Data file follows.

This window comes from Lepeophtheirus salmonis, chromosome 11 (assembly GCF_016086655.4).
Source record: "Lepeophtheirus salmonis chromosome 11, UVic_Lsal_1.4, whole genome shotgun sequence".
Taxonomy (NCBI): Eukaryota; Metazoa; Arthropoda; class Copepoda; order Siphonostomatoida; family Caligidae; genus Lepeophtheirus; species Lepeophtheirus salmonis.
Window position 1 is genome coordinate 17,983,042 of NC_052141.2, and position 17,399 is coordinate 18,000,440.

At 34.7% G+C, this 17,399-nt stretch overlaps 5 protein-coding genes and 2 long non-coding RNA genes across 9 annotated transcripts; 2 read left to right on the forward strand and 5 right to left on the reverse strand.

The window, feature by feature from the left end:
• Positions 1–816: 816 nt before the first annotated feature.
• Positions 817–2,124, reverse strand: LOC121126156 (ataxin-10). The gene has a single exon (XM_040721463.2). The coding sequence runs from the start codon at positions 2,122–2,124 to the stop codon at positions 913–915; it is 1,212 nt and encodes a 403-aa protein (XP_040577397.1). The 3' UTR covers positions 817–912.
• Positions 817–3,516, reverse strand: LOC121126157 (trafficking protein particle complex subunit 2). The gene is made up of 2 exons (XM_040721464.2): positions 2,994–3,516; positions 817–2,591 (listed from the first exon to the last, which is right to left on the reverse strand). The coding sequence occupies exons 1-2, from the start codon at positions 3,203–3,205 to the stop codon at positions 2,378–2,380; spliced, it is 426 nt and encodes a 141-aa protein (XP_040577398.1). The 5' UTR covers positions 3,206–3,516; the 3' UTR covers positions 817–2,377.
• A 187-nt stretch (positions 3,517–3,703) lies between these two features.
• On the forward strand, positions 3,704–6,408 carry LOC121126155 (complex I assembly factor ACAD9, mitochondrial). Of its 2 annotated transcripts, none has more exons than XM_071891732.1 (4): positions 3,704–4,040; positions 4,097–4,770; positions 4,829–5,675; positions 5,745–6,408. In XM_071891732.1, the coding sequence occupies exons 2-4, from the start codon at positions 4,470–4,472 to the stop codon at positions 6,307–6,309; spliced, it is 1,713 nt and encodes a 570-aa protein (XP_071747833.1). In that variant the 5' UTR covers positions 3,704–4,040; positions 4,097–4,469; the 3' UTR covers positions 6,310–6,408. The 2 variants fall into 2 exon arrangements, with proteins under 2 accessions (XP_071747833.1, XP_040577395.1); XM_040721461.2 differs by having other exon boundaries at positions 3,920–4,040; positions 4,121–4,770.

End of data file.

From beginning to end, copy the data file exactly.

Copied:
This window comes from Lepeophtheirus salmonis, chromosome 11 (assembly GCF_016086655.4).
Source record: "Lepeophtheirus salmonis chromosome 11, UVic_Lsal_1.4, whole genome shotgun sequence".
Taxonomy (NCBI): Eukaryota; Metazoa; Arthropoda; class Copepoda; order Siphonostomatoida; family Caligidae; genus Lepeophtheirus; species Lepeophtheirus salmonis.
Window position 1 is genome coordinate 17,983,042 of NC_052141.2, and position 17,399 is coordinate 18,000,440.

At 34.7% G+C, this 17,399-nt stretch overlaps 5 protein-coding genes and 2 long non-coding RNA genes across 9 annotated transcripts; 2 read left to right on the forward strand and 5 right to left on the reverse strand.

The window, feature by feature from the left end:
• Positions 1–816: 816 nt before the first annotated feature.
• Positions 817–2,124, reverse strand: LOC121126156 (ataxin-10). The gene has a single exon (XM_040721463.2). The coding sequence runs from the start codon at positions 2,122–2,124 to the stop codon at positions 913–915; it is 1,212 nt and encodes a 403-aa protein (XP_040577397.1). The 3' UTR covers positions 817–912.
• Positions 817–3,516, reverse strand: LOC121126157 (trafficking protein particle complex subunit 2). The gene is made up of 2 exons (XM_040721464.2): positions 2,994–3,516; positions 817–2,591 (listed from the first exon to the last, which is right to left on the reverse strand). The coding sequence occupies exons 1-2, from the start codon at positions 3,203–3,205 to the stop codon at positions 2,378–2,380; spliced, it is 426 nt and encodes a 141-aa protein (XP_040577398.1). The 5' UTR covers positions 3,206–3,516; the 3' UTR covers positions 817–2,377.
• A 187-nt stretch (positions 3,517–3,703) lies between these two features.
• On the forward strand, positions 3,704–6,408 carry LOC121126155 (complex I assembly factor ACAD9, mitochondrial). Of its 2 annotated transcripts, none has more exons than XM_071891732.1 (4): positions 3,704–4,040; positions 4,097–4,770; positions 4,829–5,675; positions 5,745–6,408. In XM_071891732.1, the coding sequence occupies exons 2-4, from the start codon at positions 4,470–4,472 to the stop codon at positions 6,307–6,309; spliced, it is 1,713 nt and encodes a 570-aa protein (XP_071747833.1). In that variant the 5' UTR covers positions 3,704–4,040; positions 4,097–4,469; the 3' UTR covers positions 6,310–6,408. The 2 variants fall into 2 exon arrangements, with proteins under 2 accessions (XP_071747833.1, XP_040577395.1); XM_040721461.2 differs by having other exon boundaries at positions 3,920–4,040; positions 4,121–4,770.